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Floorplan Representation, Global Placement, and Routability Analysis for VLSI Layout Design Automation

  • Author(s): Kang, Ilgweon
  • Advisor(s): Cheng, Chung-Kuan
  • et al.
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Abstract

In the past decades, semiconductor technologies have significantly contributed to the modern society and human welfare, and led entire industries toward more automated systems with advancement of integrated circuits (ICs). Innovations and achievements on physical design (PD) have guided progresses of modern VLSI designs and automation. With the advanced performance of ICs, the overall industry has been profitable, and the global semiconductor market size has shown an upward-climbing trend for the past decades. Consequently, high-performance ICs enable the recent advent of the fourth industrial revolution that evolves almost every industry, e.g., artificial intelligence (AI), the Internet of things (IoT), bio- and nano-technology, autonomous vehicles, robotics, etc.

While “Moore’s Law” and “Dennard Scaling” have shown the correction of the slowing down, designing IC has become much more sophisticated and complicated. IC layout design directly impacts on timing closure, die utilization, routability, and design turnaround time (TAT); these in turn affect the classic design metrics of operating frequency, yield, power consumption and cost. As a result, physical design engineers face many nontrivial challenges, and the overall design cost increases rapidly. The industries look for higher efficiency in design optimization, automation, and innovation for high-performance ICs and design-cost reduction.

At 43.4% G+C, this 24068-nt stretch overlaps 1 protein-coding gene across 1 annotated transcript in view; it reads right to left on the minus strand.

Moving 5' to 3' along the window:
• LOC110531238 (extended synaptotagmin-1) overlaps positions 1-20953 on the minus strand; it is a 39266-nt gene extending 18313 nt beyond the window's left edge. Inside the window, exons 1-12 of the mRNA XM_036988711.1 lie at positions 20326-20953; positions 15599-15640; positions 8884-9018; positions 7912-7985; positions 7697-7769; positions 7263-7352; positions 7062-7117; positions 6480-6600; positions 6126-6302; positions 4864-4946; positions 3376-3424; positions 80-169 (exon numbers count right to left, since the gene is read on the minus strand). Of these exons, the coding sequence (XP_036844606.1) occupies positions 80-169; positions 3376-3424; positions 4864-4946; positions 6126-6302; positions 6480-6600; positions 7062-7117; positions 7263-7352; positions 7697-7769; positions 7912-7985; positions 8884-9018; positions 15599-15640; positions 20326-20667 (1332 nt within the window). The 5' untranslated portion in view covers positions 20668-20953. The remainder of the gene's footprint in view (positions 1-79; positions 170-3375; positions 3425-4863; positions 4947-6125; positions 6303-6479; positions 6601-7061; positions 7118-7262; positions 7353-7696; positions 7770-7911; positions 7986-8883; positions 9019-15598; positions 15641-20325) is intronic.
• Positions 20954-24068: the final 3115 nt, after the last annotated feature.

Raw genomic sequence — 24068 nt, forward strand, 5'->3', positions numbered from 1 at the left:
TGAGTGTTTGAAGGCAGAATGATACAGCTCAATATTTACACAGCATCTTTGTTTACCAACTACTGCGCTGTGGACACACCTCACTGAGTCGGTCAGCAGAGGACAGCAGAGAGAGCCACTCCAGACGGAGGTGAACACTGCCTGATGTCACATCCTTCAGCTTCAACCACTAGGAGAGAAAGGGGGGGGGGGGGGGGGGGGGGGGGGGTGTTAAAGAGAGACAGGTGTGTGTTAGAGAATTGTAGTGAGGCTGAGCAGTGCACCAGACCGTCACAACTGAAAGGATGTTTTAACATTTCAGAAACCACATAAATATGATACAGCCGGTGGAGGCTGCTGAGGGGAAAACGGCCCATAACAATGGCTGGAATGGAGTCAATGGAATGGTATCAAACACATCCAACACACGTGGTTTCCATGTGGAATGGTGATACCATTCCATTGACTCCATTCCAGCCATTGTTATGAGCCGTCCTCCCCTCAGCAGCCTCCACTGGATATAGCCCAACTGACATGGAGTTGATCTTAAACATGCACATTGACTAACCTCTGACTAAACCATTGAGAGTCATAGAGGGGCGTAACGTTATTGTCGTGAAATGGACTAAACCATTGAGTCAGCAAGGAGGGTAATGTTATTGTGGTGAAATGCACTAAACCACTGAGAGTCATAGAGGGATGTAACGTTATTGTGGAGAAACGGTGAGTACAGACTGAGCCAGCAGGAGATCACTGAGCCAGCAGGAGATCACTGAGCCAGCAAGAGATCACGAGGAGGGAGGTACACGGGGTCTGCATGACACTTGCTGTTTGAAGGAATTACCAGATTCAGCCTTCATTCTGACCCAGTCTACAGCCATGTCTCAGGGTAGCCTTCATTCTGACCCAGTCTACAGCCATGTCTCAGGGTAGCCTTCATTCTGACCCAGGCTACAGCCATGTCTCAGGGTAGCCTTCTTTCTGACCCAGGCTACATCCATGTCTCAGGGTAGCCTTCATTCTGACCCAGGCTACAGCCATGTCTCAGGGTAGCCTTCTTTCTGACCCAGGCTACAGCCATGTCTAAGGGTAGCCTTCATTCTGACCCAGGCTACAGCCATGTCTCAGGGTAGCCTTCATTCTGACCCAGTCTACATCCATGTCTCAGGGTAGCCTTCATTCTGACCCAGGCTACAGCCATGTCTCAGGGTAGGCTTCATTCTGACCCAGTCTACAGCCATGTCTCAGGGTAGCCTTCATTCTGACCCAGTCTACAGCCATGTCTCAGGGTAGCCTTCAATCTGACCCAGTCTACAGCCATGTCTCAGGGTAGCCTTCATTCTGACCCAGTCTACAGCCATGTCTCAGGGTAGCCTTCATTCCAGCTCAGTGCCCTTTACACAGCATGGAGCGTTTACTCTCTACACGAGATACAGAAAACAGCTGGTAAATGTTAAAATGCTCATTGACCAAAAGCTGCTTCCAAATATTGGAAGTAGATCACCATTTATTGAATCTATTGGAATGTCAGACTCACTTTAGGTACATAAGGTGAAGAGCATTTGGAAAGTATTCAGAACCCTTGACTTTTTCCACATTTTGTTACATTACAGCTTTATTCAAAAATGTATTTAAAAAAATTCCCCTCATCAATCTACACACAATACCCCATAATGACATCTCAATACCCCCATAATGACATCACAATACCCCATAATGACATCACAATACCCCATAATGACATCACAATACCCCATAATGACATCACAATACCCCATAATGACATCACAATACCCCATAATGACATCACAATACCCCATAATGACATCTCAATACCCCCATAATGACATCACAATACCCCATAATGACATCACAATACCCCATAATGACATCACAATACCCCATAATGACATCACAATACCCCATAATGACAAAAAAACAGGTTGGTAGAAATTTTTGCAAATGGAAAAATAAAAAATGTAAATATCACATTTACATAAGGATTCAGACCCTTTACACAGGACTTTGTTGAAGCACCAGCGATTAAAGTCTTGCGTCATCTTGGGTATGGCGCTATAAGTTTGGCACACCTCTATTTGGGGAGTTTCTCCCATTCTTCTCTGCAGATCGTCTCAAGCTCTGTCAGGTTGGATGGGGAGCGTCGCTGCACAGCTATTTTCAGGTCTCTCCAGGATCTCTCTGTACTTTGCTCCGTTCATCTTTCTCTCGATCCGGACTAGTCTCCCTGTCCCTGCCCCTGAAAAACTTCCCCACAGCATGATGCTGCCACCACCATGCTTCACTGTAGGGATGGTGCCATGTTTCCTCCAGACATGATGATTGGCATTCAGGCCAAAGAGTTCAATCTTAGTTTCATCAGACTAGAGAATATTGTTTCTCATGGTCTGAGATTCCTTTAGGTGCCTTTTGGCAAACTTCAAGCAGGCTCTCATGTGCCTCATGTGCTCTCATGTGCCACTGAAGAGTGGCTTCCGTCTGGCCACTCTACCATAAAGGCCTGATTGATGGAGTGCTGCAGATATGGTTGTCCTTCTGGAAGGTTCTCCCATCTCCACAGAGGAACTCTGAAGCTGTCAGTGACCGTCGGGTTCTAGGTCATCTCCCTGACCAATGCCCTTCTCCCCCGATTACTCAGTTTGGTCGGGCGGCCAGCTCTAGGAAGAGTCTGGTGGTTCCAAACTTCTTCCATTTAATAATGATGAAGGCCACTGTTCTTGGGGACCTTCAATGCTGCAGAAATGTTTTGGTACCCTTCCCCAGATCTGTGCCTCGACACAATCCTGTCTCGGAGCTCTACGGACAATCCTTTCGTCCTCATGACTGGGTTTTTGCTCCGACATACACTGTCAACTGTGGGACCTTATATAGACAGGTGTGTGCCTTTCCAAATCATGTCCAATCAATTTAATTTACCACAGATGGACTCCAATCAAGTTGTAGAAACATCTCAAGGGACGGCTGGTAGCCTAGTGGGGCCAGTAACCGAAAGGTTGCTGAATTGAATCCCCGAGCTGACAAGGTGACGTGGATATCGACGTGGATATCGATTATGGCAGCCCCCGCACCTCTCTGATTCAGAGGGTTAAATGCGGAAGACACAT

This dissertation describes new design methodologies for the advanced IC layout development and design automation. Chapter 2 introduces new three-dimensional (3-D) floorplan representations, corner links, four trees, and partial order, which enhance 3-D IC physical design automation. Our floorplan representations are potentially extendable toward multiple dimensions by adding factors such as time, energy, temperature, security, etc. Chapter 3 describes our constraint-driven and routability-driven global placement engine, RePlAce. RePlAce is a flat, nonlinear analytical global placement engine with electrostatics-based global-smooth density cost function. RePlAce addresses routing congestion as well as classical design goals (such as wirelength, area, etc.) with analogy of charge and electrical potential distribution. Chapter 4 presents a new framework that quickly identifies the design rule-correct routability through well-organized Boolean satisfiability (SAT) formulation. Our routability analysis method is developed on top of the multi-commodity flow theory and SAT-friendly ILP-based (integer linear programming-based) detailed routing formulation.

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This item is under embargo until July 6, 2020.